The term "dysfunctional family" has become clichéd, even passé. (Of course, the fact that all families are dysfunctional in that they all have people in them could be a contributing factor.)  Nevertheless, the new ABC series, No Ordinary Family, not only embraces the concept, but takes it a step further by giving Dad, Mom, and the kids super-powers. 

In a bid to keep his cracking, splitting family together, Dad takes them on a South American vacation.  A plane crash dumps the family in the Amazon River and thence into very deep waters indeed.  Though they survive the crash (the pilot conveniently dies, saving the show from becoming No Ordinary Family and No Ordinary Charter Pilot), upon their return to the states, they find they've become…more than ordinary. 

Jim Powell (Michael Chiklis) is a browbeaten police artist living in the shadow of his successful wife, Stephanie (Julie Benz), a scientist with a large research firm.  Stephanie neglects her husband and children, Daphne and JJ.  Jim struggles to contain his resentment.  The kids have no qualms verbalizing theirs.  When Mom, Dad, Daughter, and Son discover their super-speed, super-strength, telepathy, and hyper-intelligence, respectively, the resultant crisis forces them to examine their relationship. Anxiety and confusion draws the family closer.  

And here I thought it was the family that prayed together that stayed together!

The idea of ordinary people being infused with super-powers isn't new.  Remember The Greatest  American Hero?  Nor is the concept of a super-powered family, an idea going back much further than The Incredibles.  Way back in 1961, Stan Lee and Jack Kirby shook the funnybook tree with the Fantastic Four.   At least, they were pretty close to a family.  Sue and Reed were engaged, Johnny was Sue's brother, and Ben, while not blood relation, was a good friend of Reed's.  It's fitting, then, that Mike Chiklis, who played the super-strong Thing in the FF movies, should play super-dad in this heir to that comics series. 

Speaking of comics, the first two episodes of NOF are a feast for fans, sprinkled liberally with references to Superman, Batman, the Flash, et al.  In fact, the series plays the Geek card often, throwing in everything from "a single bound" to mention of Michael Keaton's Batman (that takes me back!).  Stephanie and Jim find sidekicks in a female lab assistant/comics fan and a boyishly excited assistant DA. Obviously, the producers are hoping to tap a large audience in tune with Iron Man II and The Big Bang Theory.   This, of course, explains why most of the pilot was by-the-numbers super-hero origin stuff, including How They Got Their Powers and What They First Did With Them--nothing new, but very well done.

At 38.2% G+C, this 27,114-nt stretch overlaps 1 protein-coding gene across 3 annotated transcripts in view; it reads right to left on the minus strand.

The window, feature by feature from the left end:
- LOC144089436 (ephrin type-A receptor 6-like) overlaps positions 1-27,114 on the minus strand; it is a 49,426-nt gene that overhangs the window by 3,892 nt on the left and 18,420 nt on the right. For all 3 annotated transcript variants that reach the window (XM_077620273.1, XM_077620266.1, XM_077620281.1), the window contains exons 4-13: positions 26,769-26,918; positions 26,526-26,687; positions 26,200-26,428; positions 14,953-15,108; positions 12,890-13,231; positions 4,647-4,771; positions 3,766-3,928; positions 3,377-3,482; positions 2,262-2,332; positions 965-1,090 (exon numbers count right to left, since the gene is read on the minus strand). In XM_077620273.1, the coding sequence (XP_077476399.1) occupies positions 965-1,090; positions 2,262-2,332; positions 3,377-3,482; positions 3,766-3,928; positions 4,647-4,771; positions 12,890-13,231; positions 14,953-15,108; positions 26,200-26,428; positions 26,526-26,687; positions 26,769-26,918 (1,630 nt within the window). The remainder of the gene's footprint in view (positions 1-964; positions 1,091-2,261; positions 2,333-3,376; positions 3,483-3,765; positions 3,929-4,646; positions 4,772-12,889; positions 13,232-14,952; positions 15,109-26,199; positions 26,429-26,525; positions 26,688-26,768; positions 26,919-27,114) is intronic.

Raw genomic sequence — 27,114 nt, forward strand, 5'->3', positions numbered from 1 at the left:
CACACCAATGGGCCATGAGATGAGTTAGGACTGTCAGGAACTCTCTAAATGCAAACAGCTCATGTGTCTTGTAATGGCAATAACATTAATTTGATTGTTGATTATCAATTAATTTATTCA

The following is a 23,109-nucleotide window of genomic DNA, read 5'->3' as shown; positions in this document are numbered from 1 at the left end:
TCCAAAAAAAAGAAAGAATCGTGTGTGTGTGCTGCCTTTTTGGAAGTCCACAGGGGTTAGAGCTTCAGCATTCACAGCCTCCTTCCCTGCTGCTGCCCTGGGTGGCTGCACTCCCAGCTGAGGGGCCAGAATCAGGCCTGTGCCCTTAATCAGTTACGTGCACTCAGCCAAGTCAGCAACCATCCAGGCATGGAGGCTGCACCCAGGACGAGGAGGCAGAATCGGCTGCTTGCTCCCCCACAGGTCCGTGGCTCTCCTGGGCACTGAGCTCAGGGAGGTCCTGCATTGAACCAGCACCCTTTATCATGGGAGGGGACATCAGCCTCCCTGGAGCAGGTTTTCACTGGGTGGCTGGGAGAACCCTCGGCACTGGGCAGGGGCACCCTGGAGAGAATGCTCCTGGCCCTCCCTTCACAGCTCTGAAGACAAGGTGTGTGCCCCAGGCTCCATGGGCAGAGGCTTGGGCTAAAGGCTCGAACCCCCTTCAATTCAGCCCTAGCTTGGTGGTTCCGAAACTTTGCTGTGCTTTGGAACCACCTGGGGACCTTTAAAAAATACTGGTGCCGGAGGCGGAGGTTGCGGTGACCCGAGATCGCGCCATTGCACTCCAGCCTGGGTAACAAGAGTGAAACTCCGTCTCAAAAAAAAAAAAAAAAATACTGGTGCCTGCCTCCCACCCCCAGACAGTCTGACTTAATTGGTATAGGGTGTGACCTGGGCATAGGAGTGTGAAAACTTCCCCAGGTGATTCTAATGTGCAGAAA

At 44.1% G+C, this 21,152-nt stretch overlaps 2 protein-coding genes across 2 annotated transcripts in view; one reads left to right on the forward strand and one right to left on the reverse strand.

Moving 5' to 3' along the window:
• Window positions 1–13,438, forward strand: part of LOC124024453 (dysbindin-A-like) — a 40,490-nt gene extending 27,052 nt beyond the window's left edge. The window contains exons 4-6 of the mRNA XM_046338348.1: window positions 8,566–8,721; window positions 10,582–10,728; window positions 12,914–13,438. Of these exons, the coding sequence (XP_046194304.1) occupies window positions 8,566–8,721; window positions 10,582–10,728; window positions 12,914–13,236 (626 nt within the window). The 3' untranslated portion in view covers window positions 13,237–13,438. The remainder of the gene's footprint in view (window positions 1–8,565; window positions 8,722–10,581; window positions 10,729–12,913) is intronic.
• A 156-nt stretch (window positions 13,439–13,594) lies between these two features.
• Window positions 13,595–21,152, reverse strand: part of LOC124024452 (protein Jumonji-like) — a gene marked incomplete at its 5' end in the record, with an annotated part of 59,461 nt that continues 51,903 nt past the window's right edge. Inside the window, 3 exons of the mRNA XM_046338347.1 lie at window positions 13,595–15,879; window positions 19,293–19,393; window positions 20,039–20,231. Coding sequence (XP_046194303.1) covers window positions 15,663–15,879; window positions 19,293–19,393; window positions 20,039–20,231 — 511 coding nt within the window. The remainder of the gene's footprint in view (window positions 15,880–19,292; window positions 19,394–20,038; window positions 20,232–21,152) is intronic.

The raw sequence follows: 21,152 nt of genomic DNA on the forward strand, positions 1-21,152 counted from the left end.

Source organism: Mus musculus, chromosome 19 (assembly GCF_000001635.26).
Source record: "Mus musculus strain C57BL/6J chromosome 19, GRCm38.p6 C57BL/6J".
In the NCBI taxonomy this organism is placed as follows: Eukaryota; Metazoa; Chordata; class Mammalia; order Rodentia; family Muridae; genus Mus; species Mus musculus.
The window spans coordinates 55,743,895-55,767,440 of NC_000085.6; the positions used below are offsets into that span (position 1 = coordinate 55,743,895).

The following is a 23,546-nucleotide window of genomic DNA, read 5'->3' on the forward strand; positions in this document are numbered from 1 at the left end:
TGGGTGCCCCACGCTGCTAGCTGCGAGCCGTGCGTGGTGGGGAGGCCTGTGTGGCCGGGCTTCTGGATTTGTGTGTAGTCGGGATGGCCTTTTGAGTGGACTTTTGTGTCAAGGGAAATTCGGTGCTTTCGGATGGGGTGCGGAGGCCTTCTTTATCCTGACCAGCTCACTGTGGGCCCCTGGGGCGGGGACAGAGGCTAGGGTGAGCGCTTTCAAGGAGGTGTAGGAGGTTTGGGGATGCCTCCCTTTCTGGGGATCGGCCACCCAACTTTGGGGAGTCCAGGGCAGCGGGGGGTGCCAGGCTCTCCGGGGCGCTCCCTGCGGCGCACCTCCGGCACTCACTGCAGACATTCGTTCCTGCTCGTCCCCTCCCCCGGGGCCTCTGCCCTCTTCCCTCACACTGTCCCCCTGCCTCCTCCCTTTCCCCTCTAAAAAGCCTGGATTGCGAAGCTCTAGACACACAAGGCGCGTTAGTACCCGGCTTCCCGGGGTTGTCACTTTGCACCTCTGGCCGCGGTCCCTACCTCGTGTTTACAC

In the second episode, Jim divides his free time between experimenting with his abilities and popping up at crime scenes, incurring first the suspicion, then the ire of a female detective.  Meanwhile, Stephanie uses her incredible speed to create more time for making meals at home and muffins for the school fair.  When she trips over a bike, however, skidding half an abrasive mile, she learns that even super-moms have their limits.  Over at the high school, Daphne searches for a way to tune out "random thoughts from hormonal, insecure teen-agers" while JJ's sudden genius lands him in trouble with a teacher who thinks he's cheating.  Stephanie and Jim argue over the dangers of their activities.  They agree to quit acting super. 

Of course, you know that won't work because every super-hero has his rogue's gallery of super-villains.  Thus, before the credits roll we learn that other, less benign, people are running around with frightening abilities.   Plus, there's a Mastermind (played by former TV minister Stephen Collins) who also happens to be Stephanie's boss.